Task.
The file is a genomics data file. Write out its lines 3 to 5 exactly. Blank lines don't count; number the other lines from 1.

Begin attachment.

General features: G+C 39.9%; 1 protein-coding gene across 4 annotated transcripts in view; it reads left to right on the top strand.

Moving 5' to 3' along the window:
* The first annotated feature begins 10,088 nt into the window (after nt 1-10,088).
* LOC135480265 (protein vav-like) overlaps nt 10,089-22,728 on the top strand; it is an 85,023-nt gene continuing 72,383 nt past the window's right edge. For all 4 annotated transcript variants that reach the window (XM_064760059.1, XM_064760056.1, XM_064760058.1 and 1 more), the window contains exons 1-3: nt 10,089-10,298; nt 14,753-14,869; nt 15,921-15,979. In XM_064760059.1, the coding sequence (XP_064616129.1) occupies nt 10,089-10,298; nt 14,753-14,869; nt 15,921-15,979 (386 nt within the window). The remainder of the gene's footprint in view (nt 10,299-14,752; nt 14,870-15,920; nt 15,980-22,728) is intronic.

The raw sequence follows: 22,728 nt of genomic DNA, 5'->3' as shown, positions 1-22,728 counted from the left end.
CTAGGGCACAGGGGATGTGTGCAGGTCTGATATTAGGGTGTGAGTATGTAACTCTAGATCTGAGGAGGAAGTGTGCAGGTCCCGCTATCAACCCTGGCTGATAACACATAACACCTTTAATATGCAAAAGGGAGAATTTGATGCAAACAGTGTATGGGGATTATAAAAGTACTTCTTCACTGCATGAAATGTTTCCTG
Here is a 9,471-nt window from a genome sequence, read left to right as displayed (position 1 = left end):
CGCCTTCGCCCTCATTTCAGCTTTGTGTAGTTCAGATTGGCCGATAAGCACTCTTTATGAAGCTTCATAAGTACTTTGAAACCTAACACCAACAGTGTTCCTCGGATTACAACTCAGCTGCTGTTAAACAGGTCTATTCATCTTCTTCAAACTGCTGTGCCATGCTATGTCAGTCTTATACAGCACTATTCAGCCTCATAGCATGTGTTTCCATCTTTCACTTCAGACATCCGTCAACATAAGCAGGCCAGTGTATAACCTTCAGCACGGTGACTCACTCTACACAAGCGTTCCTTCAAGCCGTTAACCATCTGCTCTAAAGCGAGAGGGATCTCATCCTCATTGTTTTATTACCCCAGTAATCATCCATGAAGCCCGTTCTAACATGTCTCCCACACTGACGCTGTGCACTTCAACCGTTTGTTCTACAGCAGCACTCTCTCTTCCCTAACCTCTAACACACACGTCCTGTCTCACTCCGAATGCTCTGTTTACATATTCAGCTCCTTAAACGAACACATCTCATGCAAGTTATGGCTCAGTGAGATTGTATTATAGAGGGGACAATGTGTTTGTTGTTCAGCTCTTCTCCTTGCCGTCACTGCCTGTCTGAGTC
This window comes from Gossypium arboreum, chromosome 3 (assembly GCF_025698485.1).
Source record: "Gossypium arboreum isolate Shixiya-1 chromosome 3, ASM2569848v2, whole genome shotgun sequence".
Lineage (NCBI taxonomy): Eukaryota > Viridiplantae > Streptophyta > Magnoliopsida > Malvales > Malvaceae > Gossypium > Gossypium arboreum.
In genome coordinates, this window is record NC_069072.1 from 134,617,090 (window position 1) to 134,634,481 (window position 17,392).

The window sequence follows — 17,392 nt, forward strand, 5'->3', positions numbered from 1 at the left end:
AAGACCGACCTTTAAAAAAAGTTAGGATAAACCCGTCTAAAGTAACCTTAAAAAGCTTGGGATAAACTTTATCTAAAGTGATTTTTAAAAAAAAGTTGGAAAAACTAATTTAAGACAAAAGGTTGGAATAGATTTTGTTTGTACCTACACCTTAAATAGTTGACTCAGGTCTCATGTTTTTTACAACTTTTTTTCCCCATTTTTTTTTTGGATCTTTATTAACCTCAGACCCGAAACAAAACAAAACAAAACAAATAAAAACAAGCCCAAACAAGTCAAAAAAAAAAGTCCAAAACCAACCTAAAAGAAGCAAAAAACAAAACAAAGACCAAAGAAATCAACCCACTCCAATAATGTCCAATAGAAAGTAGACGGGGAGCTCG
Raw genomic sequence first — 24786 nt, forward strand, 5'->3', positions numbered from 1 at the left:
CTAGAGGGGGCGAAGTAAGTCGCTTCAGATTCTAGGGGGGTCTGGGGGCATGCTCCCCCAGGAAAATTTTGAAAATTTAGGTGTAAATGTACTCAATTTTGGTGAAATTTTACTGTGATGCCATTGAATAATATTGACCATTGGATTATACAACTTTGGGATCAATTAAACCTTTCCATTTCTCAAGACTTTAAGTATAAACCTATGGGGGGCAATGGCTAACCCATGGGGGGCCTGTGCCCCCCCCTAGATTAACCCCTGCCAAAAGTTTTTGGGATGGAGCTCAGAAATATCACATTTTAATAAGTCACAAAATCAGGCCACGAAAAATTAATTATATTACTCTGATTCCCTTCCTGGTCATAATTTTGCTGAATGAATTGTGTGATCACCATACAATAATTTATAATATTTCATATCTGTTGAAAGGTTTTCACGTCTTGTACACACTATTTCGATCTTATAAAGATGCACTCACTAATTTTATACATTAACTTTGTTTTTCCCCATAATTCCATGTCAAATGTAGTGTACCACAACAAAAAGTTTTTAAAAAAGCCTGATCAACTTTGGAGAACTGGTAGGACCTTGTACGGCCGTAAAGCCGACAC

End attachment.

* The first annotated feature begins 10,088 nt into the window (after nt 1-10,088).
* LOC135480265 (protein vav-like) overlaps nt 10,089-22,728 on the top strand; it is an 85,023-nt gene continuing 72,383 nt past the window's right edge. For all 4 annotated transcript variants that reach the window (XM_064760059.1, XM_064760056.1, XM_064760058.1 and 1 more), the window contains exons 1-3: nt 10,089-10,298; nt 14,753-14,869; nt 15,921-15,979. In XM_064760059.1, the coding sequence (XP_064616129.1) occupies nt 10,089-10,298; nt 14,753-14,869; nt 15,921-15,979 (386 nt within the window). The remainder of the gene's footprint in view (nt 10,299-14,752; nt 14,870-15,920; nt 15,980-22,728) is intronic.

The raw sequence follows: 22,728 nt of genomic DNA, 5'->3' as shown, positions 1-22,728 counted from the left end.